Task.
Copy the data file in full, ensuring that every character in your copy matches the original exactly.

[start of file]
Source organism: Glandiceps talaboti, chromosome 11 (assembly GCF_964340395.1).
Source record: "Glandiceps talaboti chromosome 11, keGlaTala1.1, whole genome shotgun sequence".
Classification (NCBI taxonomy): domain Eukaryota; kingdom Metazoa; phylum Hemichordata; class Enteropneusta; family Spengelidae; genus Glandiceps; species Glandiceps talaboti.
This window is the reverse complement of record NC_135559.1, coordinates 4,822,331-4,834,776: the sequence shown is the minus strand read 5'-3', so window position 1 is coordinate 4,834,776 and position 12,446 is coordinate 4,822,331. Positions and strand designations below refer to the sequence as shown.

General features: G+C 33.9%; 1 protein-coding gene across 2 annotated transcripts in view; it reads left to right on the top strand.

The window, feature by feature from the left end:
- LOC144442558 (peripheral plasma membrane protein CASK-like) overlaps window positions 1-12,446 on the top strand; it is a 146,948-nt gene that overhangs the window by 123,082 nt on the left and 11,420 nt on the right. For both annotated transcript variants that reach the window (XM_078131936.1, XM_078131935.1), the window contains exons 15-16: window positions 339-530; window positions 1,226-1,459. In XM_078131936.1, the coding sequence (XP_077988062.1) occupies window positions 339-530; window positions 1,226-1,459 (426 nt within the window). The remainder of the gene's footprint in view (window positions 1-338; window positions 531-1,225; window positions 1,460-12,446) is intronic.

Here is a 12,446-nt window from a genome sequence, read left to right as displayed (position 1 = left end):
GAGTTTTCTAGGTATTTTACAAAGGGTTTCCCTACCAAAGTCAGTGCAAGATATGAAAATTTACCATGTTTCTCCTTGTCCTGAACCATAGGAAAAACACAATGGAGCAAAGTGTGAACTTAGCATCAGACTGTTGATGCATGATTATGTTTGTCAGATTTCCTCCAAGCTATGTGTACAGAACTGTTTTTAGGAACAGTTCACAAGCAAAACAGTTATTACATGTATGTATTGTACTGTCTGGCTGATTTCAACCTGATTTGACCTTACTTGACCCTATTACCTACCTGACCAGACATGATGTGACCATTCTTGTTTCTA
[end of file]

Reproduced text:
Source organism: Glandiceps talaboti, chromosome 11 (assembly GCF_964340395.1).
Source record: "Glandiceps talaboti chromosome 11, keGlaTala1.1, whole genome shotgun sequence".
Classification (NCBI taxonomy): domain Eukaryota; kingdom Metazoa; phylum Hemichordata; class Enteropneusta; family Spengelidae; genus Glandiceps; species Glandiceps talaboti.
This window is the reverse complement of record NC_135559.1, coordinates 4,822,331-4,834,776: the sequence shown is the minus strand read 5'-3', so window position 1 is coordinate 4,834,776 and position 12,446 is coordinate 4,822,331. Positions and strand designations below refer to the sequence as shown.

General features: G+C 33.9%; 1 protein-coding gene across 2 annotated transcripts in view; it reads left to right on the top strand.

The window, feature by feature from the left end:
- LOC144442558 (peripheral plasma membrane protein CASK-like) overlaps window positions 1-12,446 on the top strand; it is a 146,948-nt gene that overhangs the window by 123,082 nt on the left and 11,420 nt on the right. For both annotated transcript variants that reach the window (XM_078131936.1, XM_078131935.1), the window contains exons 15-16: window positions 339-530; window positions 1,226-1,459. In XM_078131936.1, the coding sequence (XP_077988062.1) occupies window positions 339-530; window positions 1,226-1,459 (426 nt within the window). The remainder of the gene's footprint in view (window positions 1-338; window positions 531-1,225; window positions 1,460-12,446) is intronic.

Here is a 12,446-nt window from a genome sequence, read left to right as displayed (position 1 = left end):
GAGTTTTCTAGGTATTTTACAAAGGGTTTCCCTACCAAAGTCAGTGCAAGATATGAAAATTTACCATGTTTCTCCTTGTCCTGAACCATAGGAAAAACACAATGGAGCAAAGTGTGAACTTAGCATCAGACTGTTGATGCATGATTATGTTTGTCAGATTTCCTCCAAGCTATGTGTACAGAACTGTTTTTAGGAACAGTTCACAAGCAAAACAGTTATTACATGTATGTATTGTACTGTCTGGCTGATTTCAACCTGATTTGACCTTACTTGACCCTATTACCTACCTGACCAGACATGATGTGACCATTCTTGTTTCTA